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Why Militia Politics Is Preventing Democratization and Stability in Sudan

April 26, 2023
Brandon Bolte


In analysis for Political Violence At A Glance, an IGCC-supported blog dedicated to political violence and its alternatives, Brandon Bolte, 2022–23 Peace Scholar Fellow with the U.S. Institute of Peace, analyzes the Rapid Support Forces’ current assault in Khartoum, Sudan, and how militias can hurt democratization efforts.

On April 15, the paramilitary Rapid Support Forces (RSF) surprised many Western observers when it launched an assault against the Sudanese Armed Forces (SAF) in Khartoum. Led by Mohamed Hamdan Dagalo (“Hemeti”), the RSF previously fought for the Sudanese regime against rebels for years. In 2019, it participated in a coup alongside General Abdel Fattah al-Burhan of the SAF that ousted Sudan’s long-time dictator, Omar al-Bashir. Both generals have since been on a transitionary council meant to shape a new government before popular elections take place. In the 11 days since the violence in Khartoum began, over 400 people have been killed, thousands are trying to flee the capital, and there are signs of the conflict spreading to other parts of the country.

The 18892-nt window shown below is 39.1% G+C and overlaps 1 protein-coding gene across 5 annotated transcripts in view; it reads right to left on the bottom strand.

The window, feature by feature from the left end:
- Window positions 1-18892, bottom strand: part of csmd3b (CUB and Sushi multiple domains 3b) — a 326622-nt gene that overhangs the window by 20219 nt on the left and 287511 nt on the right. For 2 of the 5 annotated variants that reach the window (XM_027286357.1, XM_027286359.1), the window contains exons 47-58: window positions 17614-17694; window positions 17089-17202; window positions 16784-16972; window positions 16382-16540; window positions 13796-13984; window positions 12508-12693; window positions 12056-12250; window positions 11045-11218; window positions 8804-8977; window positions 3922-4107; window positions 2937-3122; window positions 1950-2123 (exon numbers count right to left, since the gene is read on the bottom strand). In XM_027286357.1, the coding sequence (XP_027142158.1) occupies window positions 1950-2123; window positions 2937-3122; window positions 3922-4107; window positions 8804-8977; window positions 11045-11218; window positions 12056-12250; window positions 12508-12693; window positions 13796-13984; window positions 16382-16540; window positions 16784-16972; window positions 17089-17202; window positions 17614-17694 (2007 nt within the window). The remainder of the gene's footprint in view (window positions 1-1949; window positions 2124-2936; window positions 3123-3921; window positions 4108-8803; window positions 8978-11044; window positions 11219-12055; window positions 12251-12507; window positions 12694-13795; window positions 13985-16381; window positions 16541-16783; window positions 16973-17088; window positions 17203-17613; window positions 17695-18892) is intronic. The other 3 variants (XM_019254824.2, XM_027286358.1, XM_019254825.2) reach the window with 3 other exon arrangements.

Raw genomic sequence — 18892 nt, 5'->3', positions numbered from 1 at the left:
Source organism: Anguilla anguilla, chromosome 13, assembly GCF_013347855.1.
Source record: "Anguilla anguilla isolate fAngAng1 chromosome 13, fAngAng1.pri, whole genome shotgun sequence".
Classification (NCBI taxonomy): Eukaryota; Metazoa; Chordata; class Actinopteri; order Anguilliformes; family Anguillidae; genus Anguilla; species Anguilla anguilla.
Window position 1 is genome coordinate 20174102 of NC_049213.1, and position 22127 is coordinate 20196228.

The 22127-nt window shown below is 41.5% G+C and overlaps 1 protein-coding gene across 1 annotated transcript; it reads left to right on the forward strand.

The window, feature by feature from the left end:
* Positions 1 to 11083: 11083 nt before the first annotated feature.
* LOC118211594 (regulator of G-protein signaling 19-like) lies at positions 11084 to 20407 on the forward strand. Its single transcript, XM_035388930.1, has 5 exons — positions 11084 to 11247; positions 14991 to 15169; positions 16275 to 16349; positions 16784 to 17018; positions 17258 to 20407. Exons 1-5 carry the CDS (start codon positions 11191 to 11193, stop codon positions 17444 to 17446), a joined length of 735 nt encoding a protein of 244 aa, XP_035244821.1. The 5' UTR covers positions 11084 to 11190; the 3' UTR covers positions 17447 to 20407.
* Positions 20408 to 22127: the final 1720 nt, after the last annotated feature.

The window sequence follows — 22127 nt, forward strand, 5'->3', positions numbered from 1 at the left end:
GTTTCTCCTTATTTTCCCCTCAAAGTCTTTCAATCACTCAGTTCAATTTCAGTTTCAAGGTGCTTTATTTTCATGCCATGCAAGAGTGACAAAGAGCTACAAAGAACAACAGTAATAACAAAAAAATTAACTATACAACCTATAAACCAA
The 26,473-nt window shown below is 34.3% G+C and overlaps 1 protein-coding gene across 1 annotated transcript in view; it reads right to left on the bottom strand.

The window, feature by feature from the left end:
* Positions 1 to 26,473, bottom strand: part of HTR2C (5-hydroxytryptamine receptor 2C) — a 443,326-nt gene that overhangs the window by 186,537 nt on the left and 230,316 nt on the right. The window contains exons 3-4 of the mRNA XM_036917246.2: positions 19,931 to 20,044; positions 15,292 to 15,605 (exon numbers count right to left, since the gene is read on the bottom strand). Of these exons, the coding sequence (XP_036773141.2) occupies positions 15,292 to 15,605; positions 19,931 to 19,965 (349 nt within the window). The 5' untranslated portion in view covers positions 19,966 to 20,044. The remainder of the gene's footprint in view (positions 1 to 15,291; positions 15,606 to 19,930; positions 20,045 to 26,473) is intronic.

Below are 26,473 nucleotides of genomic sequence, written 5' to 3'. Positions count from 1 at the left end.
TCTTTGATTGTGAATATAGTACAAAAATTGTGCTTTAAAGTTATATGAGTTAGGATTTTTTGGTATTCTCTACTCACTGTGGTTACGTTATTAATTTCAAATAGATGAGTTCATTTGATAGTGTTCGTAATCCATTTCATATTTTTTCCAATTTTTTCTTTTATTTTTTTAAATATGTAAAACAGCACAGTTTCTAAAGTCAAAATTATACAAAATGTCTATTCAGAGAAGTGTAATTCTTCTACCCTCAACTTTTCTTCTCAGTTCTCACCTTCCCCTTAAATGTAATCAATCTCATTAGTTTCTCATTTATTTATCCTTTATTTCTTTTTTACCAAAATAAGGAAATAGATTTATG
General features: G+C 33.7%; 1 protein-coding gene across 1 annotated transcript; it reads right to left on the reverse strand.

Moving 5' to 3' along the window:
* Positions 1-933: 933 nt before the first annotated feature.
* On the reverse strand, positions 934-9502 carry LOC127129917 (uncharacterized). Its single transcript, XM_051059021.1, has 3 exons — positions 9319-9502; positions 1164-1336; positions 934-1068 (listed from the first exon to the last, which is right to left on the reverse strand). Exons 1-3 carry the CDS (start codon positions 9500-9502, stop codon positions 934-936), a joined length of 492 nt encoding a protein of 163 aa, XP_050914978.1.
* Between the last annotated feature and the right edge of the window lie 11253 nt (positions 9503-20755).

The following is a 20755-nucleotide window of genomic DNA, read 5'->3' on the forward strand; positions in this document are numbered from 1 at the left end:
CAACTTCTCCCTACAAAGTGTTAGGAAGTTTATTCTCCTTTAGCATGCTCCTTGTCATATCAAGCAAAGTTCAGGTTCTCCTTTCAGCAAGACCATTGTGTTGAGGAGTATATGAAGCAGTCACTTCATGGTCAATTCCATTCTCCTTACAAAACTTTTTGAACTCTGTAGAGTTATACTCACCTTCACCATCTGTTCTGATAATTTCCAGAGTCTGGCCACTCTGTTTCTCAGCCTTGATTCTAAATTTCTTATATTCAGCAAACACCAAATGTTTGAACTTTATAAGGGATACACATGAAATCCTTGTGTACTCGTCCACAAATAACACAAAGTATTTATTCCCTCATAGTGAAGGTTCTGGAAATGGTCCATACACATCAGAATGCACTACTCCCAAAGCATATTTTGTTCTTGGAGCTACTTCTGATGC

Transitions to democracy are usually rocky, but coups can lead to democratization when coupled with the kind of popular mobilization seen in Sudan. The irony of the current situation is that at one point the RSF was considered by al-Bashir as his “praetorian guard,” meant to deter the SAF from staging a coup. Coup-proofers aren’t usually successful coup-perpetrators. Moreover, the current rupture was caused by a disagreement between the two generals over how the RSF might be integrated into the army’s command structure. Why is the proposed merging of forces so contentious? What do we expect the long-term outcome of this conflict to be?

In a study published in International Studies Quarterly, I unpack the politics of how governments try to manage, regulate, and contain militias like the RSF. I describe how and why states and professed pro-state militias compete for power at one another’s expense. Viewed in this light, the outbreak in Khartoum is part of a predictable, if not inevitable, vicious spiral of poor militia management politics over the course of the last two decades.

Read the full blog post at Political Violence At A Glance.